The only drawback to poke salad as a food is that it’s poisonous. The mature parts of the plant and the roots contain significant amounts of a violent but slow-acting emetic. Having said that, you’re probably wondering why in the hell anyone would even consider eating it, but prepared properly, poke salad is not only safe but delicious. Here’s how you do it: harvest only the youngest, tenderest sprouts of poke. Wash, stem and trim. Boil them for about ten minutes in plenty of salt water. Then drain, rinse and simmer for a while with just a bit more lightly salted water and a bit of oil of some kind. A slit hot pepper pod of the slender sort is a nice touch, and adding big pinch of sugar is something you just ought to do. Trust me.
Use prepared poke much as you would spinach; Euell has a poke salad dip in his book, and Bessie used to put it in scrambled eggs. She always cooked with bacon drippings, using plenty of salt as somewhat of a talisman against poison of any kind, I suspect, since she used to sprinkle salt around her garden to keep the snakes out, too.
Bessie died Feb.8, 2013 at the age of 81. I cried all day.
Much is written about foods as panaceas against the stress of everyday existence. A bowl of chicken stew on a crisp November night or banana pudding on a warm May afternoon can be every bit as comforting as a Mose Allison tune or slipping on old shoes.
But dishes that challenge us should have places on our plates as well. At some point in our lives, many of us become complacent; we eat what we prefer to stultification. But listen to your Auntie Mame: “Life’s a banquet, and most poor suckers are starving to death.” I’m not urging you to sample foods contrary to your ethics, but do try dishes you might forego for superficial reasons.
In particular, childhood prejudices should come under review. Unless you were the subject of abuse of the dastardliest kind, the dishes you disliked as a child were most likely fed you by people who loved you and wanted you to do well in the world. Believe that. Believe also that they probably didn’t know how to cook. Perhaps it’s their fault you hate spinach, but the lingering scar of their benign ineptitude should not deny you of present or future pleasure.
My culinary bugbear was eggplant, invariably fried, soggy, greasy, and limp as hell. I hated it. But once I went to a Lebanese event at Ole Miss where a spry little lady served up the most wonderful creamy, and absolutely delicious spread. I asked her what it was, and she turned to her husband, whose English was better, and he said “eggplant.” Had I known what it was in the first place, I probably wouldn’t have tried it at all, but I was pleasantly surprised that my old bête noire could take on such an appealing form. The dish is known by many names, but I know it as baba ghanoush. Here’s a basic recipe:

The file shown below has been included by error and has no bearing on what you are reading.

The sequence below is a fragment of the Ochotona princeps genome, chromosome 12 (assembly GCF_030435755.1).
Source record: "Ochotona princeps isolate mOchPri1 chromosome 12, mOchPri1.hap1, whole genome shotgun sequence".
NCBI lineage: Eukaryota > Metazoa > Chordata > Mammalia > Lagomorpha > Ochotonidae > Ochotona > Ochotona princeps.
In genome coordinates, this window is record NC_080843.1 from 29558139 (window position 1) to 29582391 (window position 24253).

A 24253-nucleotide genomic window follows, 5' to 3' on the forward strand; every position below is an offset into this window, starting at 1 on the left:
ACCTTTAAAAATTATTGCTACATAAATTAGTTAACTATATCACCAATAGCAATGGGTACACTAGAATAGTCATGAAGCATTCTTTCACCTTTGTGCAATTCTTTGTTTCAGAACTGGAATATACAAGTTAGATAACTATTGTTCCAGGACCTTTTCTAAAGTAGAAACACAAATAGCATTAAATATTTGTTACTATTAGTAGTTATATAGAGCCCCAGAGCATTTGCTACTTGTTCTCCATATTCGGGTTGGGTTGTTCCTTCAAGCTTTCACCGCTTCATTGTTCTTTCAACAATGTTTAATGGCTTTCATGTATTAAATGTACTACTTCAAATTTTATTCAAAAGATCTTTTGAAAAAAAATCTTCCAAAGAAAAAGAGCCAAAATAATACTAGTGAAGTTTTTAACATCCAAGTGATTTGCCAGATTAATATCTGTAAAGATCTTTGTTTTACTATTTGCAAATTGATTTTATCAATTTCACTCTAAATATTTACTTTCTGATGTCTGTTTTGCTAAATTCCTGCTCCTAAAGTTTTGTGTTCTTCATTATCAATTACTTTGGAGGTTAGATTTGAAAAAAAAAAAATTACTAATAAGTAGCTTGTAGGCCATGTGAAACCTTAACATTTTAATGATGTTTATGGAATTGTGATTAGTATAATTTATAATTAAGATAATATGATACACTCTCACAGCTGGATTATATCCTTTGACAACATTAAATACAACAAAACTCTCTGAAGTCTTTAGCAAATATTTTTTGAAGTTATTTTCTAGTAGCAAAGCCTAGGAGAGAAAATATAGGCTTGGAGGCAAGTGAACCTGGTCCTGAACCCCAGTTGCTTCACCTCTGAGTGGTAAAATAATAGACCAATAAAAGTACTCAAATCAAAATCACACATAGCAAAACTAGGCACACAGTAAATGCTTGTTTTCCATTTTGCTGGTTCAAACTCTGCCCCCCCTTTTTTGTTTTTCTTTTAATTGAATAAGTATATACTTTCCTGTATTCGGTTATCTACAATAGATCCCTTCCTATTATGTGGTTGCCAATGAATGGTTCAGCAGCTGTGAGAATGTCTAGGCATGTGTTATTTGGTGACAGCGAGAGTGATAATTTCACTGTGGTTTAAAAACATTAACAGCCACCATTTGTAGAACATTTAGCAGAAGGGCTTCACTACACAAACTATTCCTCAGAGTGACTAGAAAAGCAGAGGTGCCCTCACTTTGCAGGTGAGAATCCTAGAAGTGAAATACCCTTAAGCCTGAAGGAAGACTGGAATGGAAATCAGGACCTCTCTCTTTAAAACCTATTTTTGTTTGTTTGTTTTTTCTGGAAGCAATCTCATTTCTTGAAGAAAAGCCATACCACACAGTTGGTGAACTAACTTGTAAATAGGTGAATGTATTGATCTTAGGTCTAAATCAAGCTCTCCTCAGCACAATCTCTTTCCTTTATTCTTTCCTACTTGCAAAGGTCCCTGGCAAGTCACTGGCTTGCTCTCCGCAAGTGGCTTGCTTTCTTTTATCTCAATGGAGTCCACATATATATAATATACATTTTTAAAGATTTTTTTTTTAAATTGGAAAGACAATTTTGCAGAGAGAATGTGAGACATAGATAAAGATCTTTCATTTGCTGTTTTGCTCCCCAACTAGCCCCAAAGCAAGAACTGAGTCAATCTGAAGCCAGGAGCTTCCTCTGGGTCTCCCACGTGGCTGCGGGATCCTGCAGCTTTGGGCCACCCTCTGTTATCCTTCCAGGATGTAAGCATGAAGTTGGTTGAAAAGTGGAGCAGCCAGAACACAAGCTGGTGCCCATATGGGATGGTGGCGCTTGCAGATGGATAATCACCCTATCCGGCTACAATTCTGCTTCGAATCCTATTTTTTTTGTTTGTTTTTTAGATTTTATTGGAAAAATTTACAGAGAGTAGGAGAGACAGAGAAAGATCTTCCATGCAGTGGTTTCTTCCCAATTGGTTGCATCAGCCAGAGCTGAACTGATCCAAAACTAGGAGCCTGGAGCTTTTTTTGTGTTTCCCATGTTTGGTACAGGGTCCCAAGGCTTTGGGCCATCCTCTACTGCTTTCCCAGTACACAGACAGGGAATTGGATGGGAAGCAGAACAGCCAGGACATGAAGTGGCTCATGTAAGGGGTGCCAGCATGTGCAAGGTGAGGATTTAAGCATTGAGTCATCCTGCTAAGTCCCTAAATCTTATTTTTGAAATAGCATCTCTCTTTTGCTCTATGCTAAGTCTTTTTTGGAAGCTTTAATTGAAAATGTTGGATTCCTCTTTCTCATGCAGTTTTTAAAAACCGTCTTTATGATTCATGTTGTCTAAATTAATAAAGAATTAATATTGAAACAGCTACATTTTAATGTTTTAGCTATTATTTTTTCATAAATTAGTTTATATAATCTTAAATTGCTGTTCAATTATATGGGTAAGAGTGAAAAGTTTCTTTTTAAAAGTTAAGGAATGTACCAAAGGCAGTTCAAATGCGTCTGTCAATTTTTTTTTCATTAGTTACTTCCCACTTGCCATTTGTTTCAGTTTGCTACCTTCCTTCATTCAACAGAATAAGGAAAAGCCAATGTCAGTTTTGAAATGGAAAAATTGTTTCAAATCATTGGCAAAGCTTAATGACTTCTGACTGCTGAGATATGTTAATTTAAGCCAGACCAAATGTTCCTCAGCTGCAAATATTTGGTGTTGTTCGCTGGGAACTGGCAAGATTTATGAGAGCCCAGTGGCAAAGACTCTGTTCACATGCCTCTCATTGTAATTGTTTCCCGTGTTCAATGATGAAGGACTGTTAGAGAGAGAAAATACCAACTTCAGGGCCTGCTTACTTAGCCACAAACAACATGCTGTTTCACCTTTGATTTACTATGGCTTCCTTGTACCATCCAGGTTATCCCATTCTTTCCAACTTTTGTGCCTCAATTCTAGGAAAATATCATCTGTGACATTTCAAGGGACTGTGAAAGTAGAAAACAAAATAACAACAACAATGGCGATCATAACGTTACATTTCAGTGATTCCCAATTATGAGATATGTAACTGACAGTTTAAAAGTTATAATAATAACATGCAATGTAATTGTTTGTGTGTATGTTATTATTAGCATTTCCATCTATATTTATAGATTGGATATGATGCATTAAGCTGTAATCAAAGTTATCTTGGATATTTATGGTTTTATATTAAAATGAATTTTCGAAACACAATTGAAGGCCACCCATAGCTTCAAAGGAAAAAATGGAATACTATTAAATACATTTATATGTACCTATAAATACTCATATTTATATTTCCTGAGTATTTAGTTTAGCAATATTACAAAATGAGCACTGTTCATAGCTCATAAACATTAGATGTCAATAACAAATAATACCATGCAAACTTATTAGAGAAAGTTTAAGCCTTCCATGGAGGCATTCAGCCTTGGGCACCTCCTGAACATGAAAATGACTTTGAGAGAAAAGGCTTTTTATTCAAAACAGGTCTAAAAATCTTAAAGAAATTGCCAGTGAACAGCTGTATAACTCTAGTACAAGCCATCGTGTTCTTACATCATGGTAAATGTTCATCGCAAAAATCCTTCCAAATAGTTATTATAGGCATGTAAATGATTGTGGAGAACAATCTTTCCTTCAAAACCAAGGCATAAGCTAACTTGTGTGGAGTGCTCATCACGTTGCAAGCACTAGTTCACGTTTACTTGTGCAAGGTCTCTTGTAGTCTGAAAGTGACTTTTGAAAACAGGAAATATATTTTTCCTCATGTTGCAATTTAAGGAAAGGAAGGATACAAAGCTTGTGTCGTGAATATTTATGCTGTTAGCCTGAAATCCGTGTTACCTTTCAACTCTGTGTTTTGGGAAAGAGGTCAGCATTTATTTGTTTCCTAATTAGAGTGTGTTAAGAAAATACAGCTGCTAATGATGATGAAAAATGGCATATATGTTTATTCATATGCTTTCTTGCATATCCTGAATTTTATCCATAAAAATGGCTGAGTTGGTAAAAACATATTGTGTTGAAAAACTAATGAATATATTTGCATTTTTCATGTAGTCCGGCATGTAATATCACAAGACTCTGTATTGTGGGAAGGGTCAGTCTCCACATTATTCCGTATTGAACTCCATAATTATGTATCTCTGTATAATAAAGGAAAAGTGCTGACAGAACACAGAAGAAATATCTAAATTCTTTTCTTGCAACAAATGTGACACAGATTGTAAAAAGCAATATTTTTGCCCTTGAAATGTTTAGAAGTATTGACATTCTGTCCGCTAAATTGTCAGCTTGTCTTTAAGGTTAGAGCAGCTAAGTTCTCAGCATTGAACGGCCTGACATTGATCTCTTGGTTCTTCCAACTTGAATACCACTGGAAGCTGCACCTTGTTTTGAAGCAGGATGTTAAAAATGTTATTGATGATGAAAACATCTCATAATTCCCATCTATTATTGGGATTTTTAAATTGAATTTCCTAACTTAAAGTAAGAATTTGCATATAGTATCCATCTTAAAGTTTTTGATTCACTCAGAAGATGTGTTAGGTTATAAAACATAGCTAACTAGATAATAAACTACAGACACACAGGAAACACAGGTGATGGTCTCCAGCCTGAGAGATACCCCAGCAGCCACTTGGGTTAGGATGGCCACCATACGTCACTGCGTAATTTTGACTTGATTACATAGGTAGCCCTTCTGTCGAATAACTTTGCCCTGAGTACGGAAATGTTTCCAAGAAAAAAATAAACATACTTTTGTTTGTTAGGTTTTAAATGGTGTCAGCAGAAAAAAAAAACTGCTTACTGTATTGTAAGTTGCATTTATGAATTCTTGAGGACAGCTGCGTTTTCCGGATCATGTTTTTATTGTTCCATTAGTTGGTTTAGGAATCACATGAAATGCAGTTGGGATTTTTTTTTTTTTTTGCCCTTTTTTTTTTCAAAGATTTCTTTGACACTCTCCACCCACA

3 medium eggplants
3 cloves of roast garlic, mashed
1/2 cup of tahini
1/4 cup lemon juice
1/4 cup water
1 tablespoon salt
Stem, pierce and roast eggplants in a hot oven until soft. Scoop out the flesh, taking care to get the browned meat, mix with the other ingredients and blend in a food processor until smooth. Adjust salt to taste. Drizzle with olive oil and serve with wedges of your favorite flat bread.
For sheer succulence, few fruits on earth can match a ripe-on-point peach fresh off the tree, and Escoffier, “the king of chefs and the chef of kings,” affirmed the fruit’s supremacy when he created an astoundingly superb yet simple dish to celebrate the great operatic coloratura soprano, Nellie Melba.
Dame Nellie Melba, (1861-1931), was a skilled pianist and organist as a youngster, but she did not study singing until in her twenties. She made her operatic debut as Gilda in Verdi’s Rigoletto in 1887 at Brussels under the name Melba, derived from that of the city of Melbourne. Until 1926 she sang in the principal opera houses of Europe and the United States, particularly Covent Garden and the Metropolitan Opera, excelling in Delibes’s Lakmé, as Marguerite in Gounod’s Faust, and as Violetta in Verdi’s La traviata. She was created a Dame of the British Empire in 1918. She returned to Melbourne in 1926. Her image is on the Australian one-hundred-dollar bill.
Melba was not known as a Wagner singer, although she occasionally sang Elsa in Lohengrin, which she did in 1892, at Covent Garden. The Duke of Orléans gave a dinner party at the Savoy to celebrate her triumph. For the occasion, Escoffier created a new dessert, and to display it, he used an ice sculpture of a swan, which is featured in the opera. The swan carried peaches topped with spun sugar which rested on a bed of vanilla ice cream. In 1900, Escoffier created a new version of the dessert for the occasion of the opening of the Carlton Hotel, where he was head chef. Escoffier omitted the ice swan and topped the peaches with raspberry purée.